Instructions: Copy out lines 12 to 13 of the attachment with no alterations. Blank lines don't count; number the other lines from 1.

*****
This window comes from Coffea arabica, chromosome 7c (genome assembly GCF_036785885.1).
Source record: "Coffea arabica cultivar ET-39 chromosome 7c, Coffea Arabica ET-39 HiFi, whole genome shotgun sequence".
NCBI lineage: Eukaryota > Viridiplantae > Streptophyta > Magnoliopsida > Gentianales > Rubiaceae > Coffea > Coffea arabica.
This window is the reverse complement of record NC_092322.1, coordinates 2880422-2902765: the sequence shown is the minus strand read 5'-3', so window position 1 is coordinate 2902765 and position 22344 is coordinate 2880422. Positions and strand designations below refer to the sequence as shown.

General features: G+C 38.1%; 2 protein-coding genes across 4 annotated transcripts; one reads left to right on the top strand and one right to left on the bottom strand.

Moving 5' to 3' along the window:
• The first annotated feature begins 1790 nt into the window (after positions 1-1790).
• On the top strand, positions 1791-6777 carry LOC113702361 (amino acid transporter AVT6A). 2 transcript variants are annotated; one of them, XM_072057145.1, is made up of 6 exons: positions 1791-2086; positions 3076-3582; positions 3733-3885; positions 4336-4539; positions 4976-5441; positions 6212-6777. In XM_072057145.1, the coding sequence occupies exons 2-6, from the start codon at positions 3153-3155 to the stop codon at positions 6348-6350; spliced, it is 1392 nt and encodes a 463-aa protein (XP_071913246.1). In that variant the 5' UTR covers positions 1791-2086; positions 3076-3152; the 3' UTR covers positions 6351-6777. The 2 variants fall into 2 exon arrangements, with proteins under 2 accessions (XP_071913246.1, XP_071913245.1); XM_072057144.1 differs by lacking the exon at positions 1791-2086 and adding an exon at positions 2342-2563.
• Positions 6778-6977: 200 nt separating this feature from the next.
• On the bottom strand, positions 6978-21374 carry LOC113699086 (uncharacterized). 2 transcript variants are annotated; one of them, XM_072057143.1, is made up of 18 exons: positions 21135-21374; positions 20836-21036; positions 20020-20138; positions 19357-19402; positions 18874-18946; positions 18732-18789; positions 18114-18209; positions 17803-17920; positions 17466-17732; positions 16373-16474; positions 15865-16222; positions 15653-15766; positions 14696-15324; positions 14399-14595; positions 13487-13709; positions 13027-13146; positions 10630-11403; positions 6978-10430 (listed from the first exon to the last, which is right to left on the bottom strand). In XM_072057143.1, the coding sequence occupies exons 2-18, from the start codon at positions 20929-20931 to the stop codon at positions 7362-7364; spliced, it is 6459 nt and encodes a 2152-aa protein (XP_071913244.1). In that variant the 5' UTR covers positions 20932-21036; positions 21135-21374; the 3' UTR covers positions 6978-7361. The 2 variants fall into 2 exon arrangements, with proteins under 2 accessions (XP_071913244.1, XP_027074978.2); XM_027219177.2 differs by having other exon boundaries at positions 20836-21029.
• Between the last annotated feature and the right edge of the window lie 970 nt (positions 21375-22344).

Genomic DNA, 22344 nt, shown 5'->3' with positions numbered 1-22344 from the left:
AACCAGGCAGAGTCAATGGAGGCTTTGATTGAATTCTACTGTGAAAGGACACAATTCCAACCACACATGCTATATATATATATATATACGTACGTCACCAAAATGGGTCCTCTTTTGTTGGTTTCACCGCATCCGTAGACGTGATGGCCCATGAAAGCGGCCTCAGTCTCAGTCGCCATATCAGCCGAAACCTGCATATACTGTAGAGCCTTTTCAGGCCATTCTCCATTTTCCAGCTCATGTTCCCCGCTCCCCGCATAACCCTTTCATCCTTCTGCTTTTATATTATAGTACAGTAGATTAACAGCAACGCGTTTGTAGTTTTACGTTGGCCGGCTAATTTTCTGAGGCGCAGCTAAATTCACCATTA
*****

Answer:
Genomic DNA, 22344 nt, shown 5'->3' with positions numbered 1-22344 from the left:
AACCAGGCAGAGTCAATGGAGGCTTTGATTGAATTCTACTGTGAAAGGACACAATTCCAACCACACATGCTATATATATATATATATACGTACGTCACCAAAATGGGTCCTCTTTTGTTGGTTTCACCGCATCCGTAGACGTGATGGCCCATGAAAGCGGCCTCAGTCTCAGTCGCCATATCAGCCGAAACCTGCATATACTGTAGAGCCTTTTCAGGCCATTCTCCATTTTCCAGCTCATGTTCCCCGCTCCCCGCATAACCCTTTCATCCTTCTGCTTTTATATTATAGTACAGTAGATTAACAGCAACGCGTTTGTAGTTTTACGTTGGCCGGCTAATTTTCTGAGGCGCAGCTAAATTCACCATTA